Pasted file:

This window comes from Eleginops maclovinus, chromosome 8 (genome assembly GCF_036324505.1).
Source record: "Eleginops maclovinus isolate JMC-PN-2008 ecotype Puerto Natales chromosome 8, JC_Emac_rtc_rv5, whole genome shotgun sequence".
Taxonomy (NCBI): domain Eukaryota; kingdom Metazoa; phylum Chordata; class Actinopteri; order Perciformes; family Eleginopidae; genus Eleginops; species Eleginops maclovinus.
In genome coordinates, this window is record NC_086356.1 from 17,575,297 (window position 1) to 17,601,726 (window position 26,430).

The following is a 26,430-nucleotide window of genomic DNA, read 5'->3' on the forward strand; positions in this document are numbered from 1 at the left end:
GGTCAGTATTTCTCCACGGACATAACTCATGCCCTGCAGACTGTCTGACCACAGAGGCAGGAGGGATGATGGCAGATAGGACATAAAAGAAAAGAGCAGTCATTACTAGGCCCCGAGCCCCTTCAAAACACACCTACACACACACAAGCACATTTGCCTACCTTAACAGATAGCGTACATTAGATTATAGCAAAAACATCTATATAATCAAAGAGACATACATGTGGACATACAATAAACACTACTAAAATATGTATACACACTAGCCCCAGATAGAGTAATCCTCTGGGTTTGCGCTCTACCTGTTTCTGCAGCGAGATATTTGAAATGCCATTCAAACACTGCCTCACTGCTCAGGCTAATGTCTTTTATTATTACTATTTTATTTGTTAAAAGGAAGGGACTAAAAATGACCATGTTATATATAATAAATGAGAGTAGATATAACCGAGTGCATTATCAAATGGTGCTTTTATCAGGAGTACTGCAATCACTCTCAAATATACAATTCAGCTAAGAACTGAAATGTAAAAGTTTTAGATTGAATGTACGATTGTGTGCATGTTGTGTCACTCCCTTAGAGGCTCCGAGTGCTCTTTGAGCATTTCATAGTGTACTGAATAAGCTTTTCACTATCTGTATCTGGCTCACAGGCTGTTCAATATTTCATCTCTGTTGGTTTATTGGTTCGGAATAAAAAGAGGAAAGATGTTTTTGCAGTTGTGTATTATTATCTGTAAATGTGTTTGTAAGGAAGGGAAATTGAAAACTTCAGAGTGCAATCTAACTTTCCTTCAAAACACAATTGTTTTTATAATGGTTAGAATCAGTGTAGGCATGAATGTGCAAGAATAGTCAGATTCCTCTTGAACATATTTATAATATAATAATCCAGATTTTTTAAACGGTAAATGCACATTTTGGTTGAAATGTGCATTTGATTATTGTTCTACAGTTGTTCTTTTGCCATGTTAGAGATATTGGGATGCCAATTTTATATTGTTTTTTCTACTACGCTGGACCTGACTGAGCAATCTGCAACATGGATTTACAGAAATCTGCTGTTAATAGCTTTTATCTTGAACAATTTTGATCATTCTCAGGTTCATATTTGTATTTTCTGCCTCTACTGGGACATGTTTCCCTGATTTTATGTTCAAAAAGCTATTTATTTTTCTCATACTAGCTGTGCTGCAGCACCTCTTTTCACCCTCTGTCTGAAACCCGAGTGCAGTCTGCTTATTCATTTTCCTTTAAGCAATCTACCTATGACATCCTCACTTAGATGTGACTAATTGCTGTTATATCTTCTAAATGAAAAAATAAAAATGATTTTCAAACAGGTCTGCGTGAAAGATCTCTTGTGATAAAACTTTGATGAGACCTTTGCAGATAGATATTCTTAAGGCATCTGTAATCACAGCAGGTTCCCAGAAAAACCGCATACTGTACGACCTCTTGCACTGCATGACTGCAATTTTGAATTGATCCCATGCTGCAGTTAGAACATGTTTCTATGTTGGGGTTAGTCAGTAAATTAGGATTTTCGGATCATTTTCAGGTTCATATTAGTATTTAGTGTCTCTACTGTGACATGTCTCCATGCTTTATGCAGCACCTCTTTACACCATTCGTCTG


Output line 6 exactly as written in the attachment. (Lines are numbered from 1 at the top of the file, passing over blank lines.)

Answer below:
GGTCAGTATTTCTCCACGGACATAACTCATGCCCTGCAGACTGTCTGACCACAGAGGCAGGAGGGATGATGGCAGATAGGACATAAAAGAAAAGAGCAGTCATTACTAGGCCCCGAGCCCCTTCAAAACACACCTACACACACACAAGCACATTTGCCTACCTTAACAGATAGCGTACATTAGATTATAGCAAAAACATCTATATAATCAAAGAGACATACATGTGGACATACAATAAACACTACTAAAATATGTATACACACTAGCCCCAGATAGAGTAATCCTCTGGGTTTGCGCTCTACCTGTTTCTGCAGCGAGATATTTGAAATGCCATTCAAACACTGCCTCACTGCTCAGGCTAATGTCTTTTATTATTACTATTTTATTTGTTAAAAGGAAGGGACTAAAAATGACCATGTTATATATAATAAATGAGAGTAGATATAACCGAGTGCATTATCAAATGGTGCTTTTATCAGGAGTACTGCAATCACTCTCAAATATACAATTCAGCTAAGAACTGAAATGTAAAAGTTTTAGATTGAATGTACGATTGTGTGCATGTTGTGTCACTCCCTTAGAGGCTCCGAGTGCTCTTTGAGCATTTCATAGTGTACTGAATAAGCTTTTCACTATCTGTATCTGGCTCACAGGCTGTTCAATATTTCATCTCTGTTGGTTTATTGGTTCGGAATAAAAAGAGGAAAGATGTTTTTGCAGTTGTGTATTATTATCTGTAAATGTGTTTGTAAGGAAGGGAAATTGAAAACTTCAGAGTGCAATCTAACTTTCCTTCAAAACACAATTGTTTTTATAATGGTTAGAATCAGTGTAGGCATGAATGTGCAAGAATAGTCAGATTCCTCTTGAACATATTTATAATATAATAATCCAGATTTTTTAAACGGTAAATGCACATTTTGGTTGAAATGTGCATTTGATTATTGTTCTACAGTTGTTCTTTTGCCATGTTAGAGATATTGGGATGCCAATTTTATATTGTTTTTTCTACTACGCTGGACCTGACTGAGCAATCTGCAACATGGATTTACAGAAATCTGCTGTTAATAGCTTTTATCTTGAACAATTTTGATCATTCTCAGGTTCATATTTGTATTTTCTGCCTCTACTGGGACATGTTTCCCTGATTTTATGTTCAAAAAGCTATTTATTTTTCTCATACTAGCTGTGCTGCAGCACCTCTTTTCACCCTCTGTCTGAAACCCGAGTGCAGTCTGCTTATTCATTTTCCTTTAAGCAATCTACCTATGACATCCTCACTTAGATGTGACTAATTGCTGTTATATCTTCTAAATGAAAAAATAAAAATGATTTTCAAACAGGTCTGCGTGAAAGATCTCTTGTGATAAAACTTTGATGAGACCTTTGCAGATAGATATTCTTAAGGCATCTGTAATCACAGCAGGTTCCCAGAAAAACCGCATACTGTACGACCTCTTGCACTGCATGACTGCAATTTTGAATTGATCCCATGCTGCAGTTAGAACATGTTTCTATGTTGGGGTTAGTCAGTAAATTAGGATTTTCGGATCATTTTCAGGTTCATATTAGTATTTAGTGTCTCTACTGTGACATGTCTCCATGCTTTATGCAGCACCTCTTTACACCATTCGTCTG